Local laugh master Pete Munoz harnesses laughs for a good cause.
Eastside San Jose native Pete Munoz always wanted to be a comedian.
Thirteen-and-a-half years ago, he got on stage for the first time at Rooster T. Feathers in Sunnyvale. For the last seven years, he’s put out the “sign up” list for comedians from all walks of life to take the mic for a few minutes at Woodhams Sports Lounge on Stevens Creek Boulevard in Santa Clara every Monday night. And whether the bar patrons have a good laugh or take pity on the comics, they can leave cash appreciation in the tip jar for the performers.
Divided up at the end of the night, the tips help to keep the comics going: gas money to the next gig, a much-needed late meal or the purchase of a drink to let the bar know their comedy nights are worthwhile — it all goes a long way. Four years ago however, Munoz decided to give the tip jar new meaning: he recognized that the comics—typically known for their own varying states of distress— could acknowledge their own privilege and pass on the week’s tip jar to help the homeless. The goal? Make winter less harsh for the homeless in Silicon Valley. Since then, buying sleeping bags for people living outside in the Bay Area has become a seasonal driving force behind Munoz’s Monday night open mic at Woodhams.
He first tested his idea with a few sleeping bags purchased by their laugh-inspired fund, distributing them out to individuals in need around the community. “I wanted to show what the bar could do,” Munoz says. “The place we’re at, it’s just a little dive bar. It’s not like I’m at Santana Row and I’m getting thousands of dollars — ‘let me write you a check.’ … This is something small. That’s what I like about it. I wanted to see what this little tiny spot in this place could do.”
Munoz, who has performed at the San Jose Improv, Comedy Store and gone on the road with Last Comic Standing winner Felipe Esparza, felt the need to follow up on the first year to see how far this homegrown initiative could go.
“People were matching what we made,” he said, “someone matched six hundred dollars in one night.”
Munoz typically gets ten-dollar sleeping bags from Walmart or Target, but as the giving has evolved over the years, he’s also invested in better quality, more expensive sleeping bags. Despite the project starting from spare cash, now that word has spread, Munoz prefers people send sleeping bags instead of cash. The less cash to handle, the better, and he’ll deliver the donated sleeping bags, which now come direct to his doorstep from supporters that order online.
“We’re all doing this together,” he said. “I’m not doing this by myself.”
In fact, as Munoz’s time became tighter with the arrival of his first son, the local comedy community rallied to pick up the slack. Comic Jorge Sanchez had a comedy night at Caffe Frascati in San Jose and started raising money the same way.
Munoz has noticed the homeless crisis escalate in the time he’s been doing this. Now when he encounters the unhoused, there are typically bigger groups. Recently, people began living in their car parked outside his house. He believes the crisis will only get worse, yet that doesn’t deter him. He wants to set an example for his son that it’s important not to forget the downtrodden or feel above helping others.
“We’ll do it every year, even if it’s just one bag,” he said. “I’ll probably keep doing it even if [Woodhams is] not doing it.”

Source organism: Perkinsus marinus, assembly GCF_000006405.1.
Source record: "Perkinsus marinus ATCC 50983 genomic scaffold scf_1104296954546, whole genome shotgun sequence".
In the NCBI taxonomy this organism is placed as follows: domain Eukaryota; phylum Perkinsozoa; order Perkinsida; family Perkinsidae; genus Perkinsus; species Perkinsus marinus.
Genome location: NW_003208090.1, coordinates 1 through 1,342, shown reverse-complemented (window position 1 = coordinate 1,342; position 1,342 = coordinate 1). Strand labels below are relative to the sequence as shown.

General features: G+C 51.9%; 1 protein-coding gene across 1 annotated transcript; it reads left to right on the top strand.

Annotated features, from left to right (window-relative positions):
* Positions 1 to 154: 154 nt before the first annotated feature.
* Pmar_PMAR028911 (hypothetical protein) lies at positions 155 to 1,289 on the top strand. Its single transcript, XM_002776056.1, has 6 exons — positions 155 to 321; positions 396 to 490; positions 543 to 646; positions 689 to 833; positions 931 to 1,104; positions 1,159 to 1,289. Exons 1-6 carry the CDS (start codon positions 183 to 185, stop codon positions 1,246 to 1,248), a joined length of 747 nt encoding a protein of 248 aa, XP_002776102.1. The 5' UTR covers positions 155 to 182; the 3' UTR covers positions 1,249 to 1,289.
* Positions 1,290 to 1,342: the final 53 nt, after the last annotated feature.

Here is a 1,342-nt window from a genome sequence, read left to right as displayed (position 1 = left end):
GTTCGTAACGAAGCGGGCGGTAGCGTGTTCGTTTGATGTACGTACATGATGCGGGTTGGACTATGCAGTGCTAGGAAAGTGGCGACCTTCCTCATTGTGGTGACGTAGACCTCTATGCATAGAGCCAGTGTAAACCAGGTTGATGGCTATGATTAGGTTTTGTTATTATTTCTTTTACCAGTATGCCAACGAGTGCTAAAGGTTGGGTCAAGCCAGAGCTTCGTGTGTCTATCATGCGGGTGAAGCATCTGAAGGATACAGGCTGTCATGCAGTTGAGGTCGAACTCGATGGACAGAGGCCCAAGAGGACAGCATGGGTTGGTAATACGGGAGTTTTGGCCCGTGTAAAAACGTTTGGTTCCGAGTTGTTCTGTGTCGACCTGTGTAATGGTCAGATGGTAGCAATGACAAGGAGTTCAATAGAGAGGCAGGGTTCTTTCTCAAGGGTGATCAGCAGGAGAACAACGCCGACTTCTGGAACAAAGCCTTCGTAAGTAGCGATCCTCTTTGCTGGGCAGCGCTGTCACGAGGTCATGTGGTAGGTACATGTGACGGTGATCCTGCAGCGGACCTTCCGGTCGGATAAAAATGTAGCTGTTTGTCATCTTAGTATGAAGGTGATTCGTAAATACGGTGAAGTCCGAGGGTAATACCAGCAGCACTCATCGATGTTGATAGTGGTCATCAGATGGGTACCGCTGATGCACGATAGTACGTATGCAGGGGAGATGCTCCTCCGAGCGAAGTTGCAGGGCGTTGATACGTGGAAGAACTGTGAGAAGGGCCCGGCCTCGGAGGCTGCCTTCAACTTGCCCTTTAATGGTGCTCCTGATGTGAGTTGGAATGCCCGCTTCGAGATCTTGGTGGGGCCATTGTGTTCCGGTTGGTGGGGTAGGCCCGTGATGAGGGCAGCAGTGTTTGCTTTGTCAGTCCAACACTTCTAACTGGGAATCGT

Initially, Munoz would ask to take pictures with the sleeping bag recipients and post photos on social media with the hashtag #Woodhelpers since that’s been the quickest way to spread the word. However, he has eschewed this of late because, he explains, the people he’s giving them to “are probably in a low state” and he respects their wishes for anonymity.
The interactions are always brief and the exchange rarely goes beyond, “Would you like a sleeping bag to stay warm?”
Since the effort is collaborative, people have added more essentials to give: beanies, female hygiene bags, rain ponchos and hand warmers.
“We’re just pushing in our own little way,” he said. “Sometimes you see stuff on the news, someone took a homeless guy, gave ’em a haircut and all of a sudden, you see the guy, he’s a different person. Hopefully…some confidence builds there.”
One instance stands out to Munoz that best exemplifies why he’s so committed to it. A man who was sleeping on the sidewalk sprung up and quickly power-walked away once he took the sleeping bag.
“Rather than him just lay there in the dumps — you see this attitude, he’s in a better mood just from the second I gave him the bag,” Munoz said. “He came to life. That’s why I do it.”
The weekly comedy open mic on Mondays starts at 8:30 p.m. at Woodhams Sports Lounge, 4475 Stevens Creek Blvd, Santa Clara, CA 95051. Drop money in the tip jar there or contact Pete Munoz on Instagram to send sleeping bags or other items for the homeless.
Stay up to date with other coverage from The Six Fifty by subscribing to our weekly newsletter, featuring event listings, reviews and articles showcasing the best that the Peninsula has to offer. Sign up here!
More local life from The Six Fifty:
- Can art save the Monarch butterfly? The SF Peninsula’s fine art muralist has an angle.
- Fantastic food courts & $50 burgers: the 650’s year in Peninsula eats
- These photos of WeirdStuff Warehouse will make you sad the quirky shop is gone for good
- Even as the Mavericks competition window closes, a door opens for Bianca Valenti & female surfers
- Is Silicon Valley destroying the American worker? Tech writer Dan Lyons makes the case
- Suited for space: A SpaceX engineer says humans must (literally) shoot for the moon